To our surprise, analysis of a comprehensive panel of TLR ligands, revealed that TLR6 was the only TLR able to induce DC with a tolerogenic phenotype. Of note, some TLR ligands, such as poly i/c, induced DC producing high levels of IL-10 in conjunction with high levels of IL-12. Importantly, these DC promoted the differentiation of Th1 but not Tr1 cells (data not shown). Future studies will determine whether TLR6 plays a critical role in intestinal homeostasis. Such a role is supported, but not demonstrated, by the observation that lactobacillus bacteria engineered to express LcrV produced high levels of IL-10 in a TLR2-dependent manner and protected mice from developing colitis (Foligne et al., 2007).
The opposing functional properties of TLR2/6 and TLR2/1 ligands led us to examine whether engagement of TLR1 or TLR6 in association with TLR2 induced different MAPK signaling pathways. ERK activation was induced by all TLR2 ligands and was critical, depending on the TLR2 ligand, for IL-10 and IL-12p40 production. The key difference between TLR2/6 and 2/1 ligands was the ability of the former, but not the latter, to induce strong levels of JNK phosphorylation. In contrast, TLR2/1 ligands induced more readily p38 phosphorylation. Moreover, p38 inhibition resulted in loss of TLR2/1 proinflammatory functions, whereas JNK inhibition was associated with a loss of IL-10 induction by TLR2/6 ligands. The critical role of JNK in TLR2/6 signaling was further demonstrated by the loss of IL-10 induction in JNK2 deficient mice. The relative contribution of individual MAPK to TLR signaling remains a complex issue and may depend on the nature of the ligand and the effector response.
In this paper we have identified TLR6 and JNK activation as critical elements for the generation of tolerogenic DC. These results also suggest that TLR6 may be a very interesting therapeutic target, because in contrast to TLR2 and CD14 it is uniquely associated with regulatory IL-10 responses. Targeting TLR6 may be highly relevant in infectious diseases, such as tuberculosis (Kursar et al., 2007) and disseminated candidiasis (Netea et al., 2008), where the infectious agents harbor TLR2/6 ligands and increased IL-10 is associated with defective protective responses. Furthermore, stimulation of TLR6 may constitute a new therapeutic avenue for chronic inflammatory bowel disease. In this regard, it is interesting to point out that IL-10 deficient mice develop spontaneous colitis (Rennick and Fort, 2000), and that a genetic study identified a link between TLR6 and colitis (Pierik et al., 2006).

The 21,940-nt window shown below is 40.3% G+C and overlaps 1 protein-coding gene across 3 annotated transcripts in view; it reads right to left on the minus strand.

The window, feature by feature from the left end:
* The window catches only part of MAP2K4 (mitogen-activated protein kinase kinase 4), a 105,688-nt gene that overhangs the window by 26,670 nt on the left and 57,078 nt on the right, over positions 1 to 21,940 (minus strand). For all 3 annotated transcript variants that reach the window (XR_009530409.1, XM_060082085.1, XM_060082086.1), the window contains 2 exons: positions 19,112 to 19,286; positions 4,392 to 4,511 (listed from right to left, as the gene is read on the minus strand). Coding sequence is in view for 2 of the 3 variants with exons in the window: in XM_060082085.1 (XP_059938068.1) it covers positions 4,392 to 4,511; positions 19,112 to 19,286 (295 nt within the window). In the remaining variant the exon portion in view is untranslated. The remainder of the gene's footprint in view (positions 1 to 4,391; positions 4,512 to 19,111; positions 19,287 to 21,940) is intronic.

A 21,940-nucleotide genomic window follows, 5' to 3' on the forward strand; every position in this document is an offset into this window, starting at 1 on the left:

C57BL/6, IL-10−/− (C57BL/6 background n=8 backcrosses), IL-4−/− (C57BL/6 background n=8 backcrosses), TLR2−/− (n=8 backcrosses) and CD14−/− (n=8 backcrosses) mice were purchased from Jackson laboratory (Bar Harbor, ME). TLR1−/− and TLR6−/− mice were generously donated by S. Akira. All mice were bred to C57BL/6 mice for one generation to obtain F1. Heterozygote F1 mice were bred with each other to obtain F2 knockouts and littermates. OT2 (C57BL/6 background n=8). All mice were maintained at University of Chicago, and all animal experiments were performed in accordance with institutional guidelines following experimental protocol review and approval by the Institutional Biosafety Committee and the Institutional Animal Care and Use Committee
Two strains of plague were used for in vivo studies. Colorado 92 (CO92) is a fully virulent strain which when injected subcutaneously mimics the early stages of bubonic plague, but rapidly enters the blood causing a septicemic infection and death. KIMD27 also referred to as KIMD5 is a non-pigmented, attenuated strain which when injected i.v. mimics the septicemic stage of plague and is lethal. KIMD5 and KIMD27 are used interchangeably for the same strain the plague field (Brubaker, 1969; Overheim et al., 2005b).